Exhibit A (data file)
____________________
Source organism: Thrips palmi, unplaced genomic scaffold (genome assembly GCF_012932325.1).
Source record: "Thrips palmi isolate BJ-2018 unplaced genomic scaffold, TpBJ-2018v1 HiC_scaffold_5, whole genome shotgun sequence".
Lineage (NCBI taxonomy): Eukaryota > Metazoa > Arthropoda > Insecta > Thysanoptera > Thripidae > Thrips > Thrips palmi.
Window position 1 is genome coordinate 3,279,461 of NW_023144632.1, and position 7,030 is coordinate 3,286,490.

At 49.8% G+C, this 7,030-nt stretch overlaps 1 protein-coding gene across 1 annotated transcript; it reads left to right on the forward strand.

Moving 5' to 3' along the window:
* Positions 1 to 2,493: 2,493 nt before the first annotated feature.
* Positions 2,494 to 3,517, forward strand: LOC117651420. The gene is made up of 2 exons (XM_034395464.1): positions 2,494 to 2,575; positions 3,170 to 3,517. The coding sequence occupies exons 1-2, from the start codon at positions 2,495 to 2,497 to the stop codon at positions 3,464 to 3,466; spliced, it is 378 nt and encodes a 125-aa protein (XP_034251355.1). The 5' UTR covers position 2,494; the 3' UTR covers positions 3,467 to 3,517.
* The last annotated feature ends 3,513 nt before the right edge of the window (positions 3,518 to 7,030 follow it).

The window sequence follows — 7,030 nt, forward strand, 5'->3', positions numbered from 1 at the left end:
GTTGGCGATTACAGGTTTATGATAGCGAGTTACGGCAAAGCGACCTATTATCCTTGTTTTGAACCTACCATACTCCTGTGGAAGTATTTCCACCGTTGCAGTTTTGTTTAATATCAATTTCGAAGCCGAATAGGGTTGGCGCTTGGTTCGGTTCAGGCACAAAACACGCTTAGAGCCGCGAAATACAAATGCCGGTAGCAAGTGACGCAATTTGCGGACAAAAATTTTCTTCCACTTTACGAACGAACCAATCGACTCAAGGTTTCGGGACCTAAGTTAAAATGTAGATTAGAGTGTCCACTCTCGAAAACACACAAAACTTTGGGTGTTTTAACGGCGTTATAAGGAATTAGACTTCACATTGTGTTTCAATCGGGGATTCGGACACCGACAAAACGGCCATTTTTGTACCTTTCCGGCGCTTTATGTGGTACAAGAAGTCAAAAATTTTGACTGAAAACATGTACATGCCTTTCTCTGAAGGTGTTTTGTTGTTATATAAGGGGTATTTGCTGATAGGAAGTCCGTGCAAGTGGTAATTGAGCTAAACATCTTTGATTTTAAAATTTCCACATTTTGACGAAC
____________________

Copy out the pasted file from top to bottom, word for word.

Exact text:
Source organism: Thrips palmi, unplaced genomic scaffold (genome assembly GCF_012932325.1).
Source record: "Thrips palmi isolate BJ-2018 unplaced genomic scaffold, TpBJ-2018v1 HiC_scaffold_5, whole genome shotgun sequence".
Lineage (NCBI taxonomy): Eukaryota > Metazoa > Arthropoda > Insecta > Thysanoptera > Thripidae > Thrips > Thrips palmi.
Window position 1 is genome coordinate 3,279,461 of NW_023144632.1, and position 7,030 is coordinate 3,286,490.

At 49.8% G+C, this 7,030-nt stretch overlaps 1 protein-coding gene across 1 annotated transcript; it reads left to right on the forward strand.

Moving 5' to 3' along the window:
* Positions 1 to 2,493: 2,493 nt before the first annotated feature.
* Positions 2,494 to 3,517, forward strand: LOC117651420. The gene is made up of 2 exons (XM_034395464.1): positions 2,494 to 2,575; positions 3,170 to 3,517. The coding sequence occupies exons 1-2, from the start codon at positions 2,495 to 2,497 to the stop codon at positions 3,464 to 3,466; spliced, it is 378 nt and encodes a 125-aa protein (XP_034251355.1). The 5' UTR covers position 2,494; the 3' UTR covers positions 3,467 to 3,517.
* The last annotated feature ends 3,513 nt before the right edge of the window (positions 3,518 to 7,030 follow it).

The window sequence follows — 7,030 nt, forward strand, 5'->3', positions numbered from 1 at the left end:
GTTGGCGATTACAGGTTTATGATAGCGAGTTACGGCAAAGCGACCTATTATCCTTGTTTTGAACCTACCATACTCCTGTGGAAGTATTTCCACCGTTGCAGTTTTGTTTAATATCAATTTCGAAGCCGAATAGGGTTGGCGCTTGGTTCGGTTCAGGCACAAAACACGCTTAGAGCCGCGAAATACAAATGCCGGTAGCAAGTGACGCAATTTGCGGACAAAAATTTTCTTCCACTTTACGAACGAACCAATCGACTCAAGGTTTCGGGACCTAAGTTAAAATGTAGATTAGAGTGTCCACTCTCGAAAACACACAAAACTTTGGGTGTTTTAACGGCGTTATAAGGAATTAGACTTCACATTGTGTTTCAATCGGGGATTCGGACACCGACAAAACGGCCATTTTTGTACCTTTCCGGCGCTTTATGTGGTACAAGAAGTCAAAAATTTTGACTGAAAACATGTACATGCCTTTCTCTGAAGGTGTTTTGTTGTTATATAAGGGGTATTTGCTGATAGGAAGTCCGTGCAAGTGGTAATTGAGCTAAACATCTTTGATTTTAAAATTTCCACATTTTGACGAAC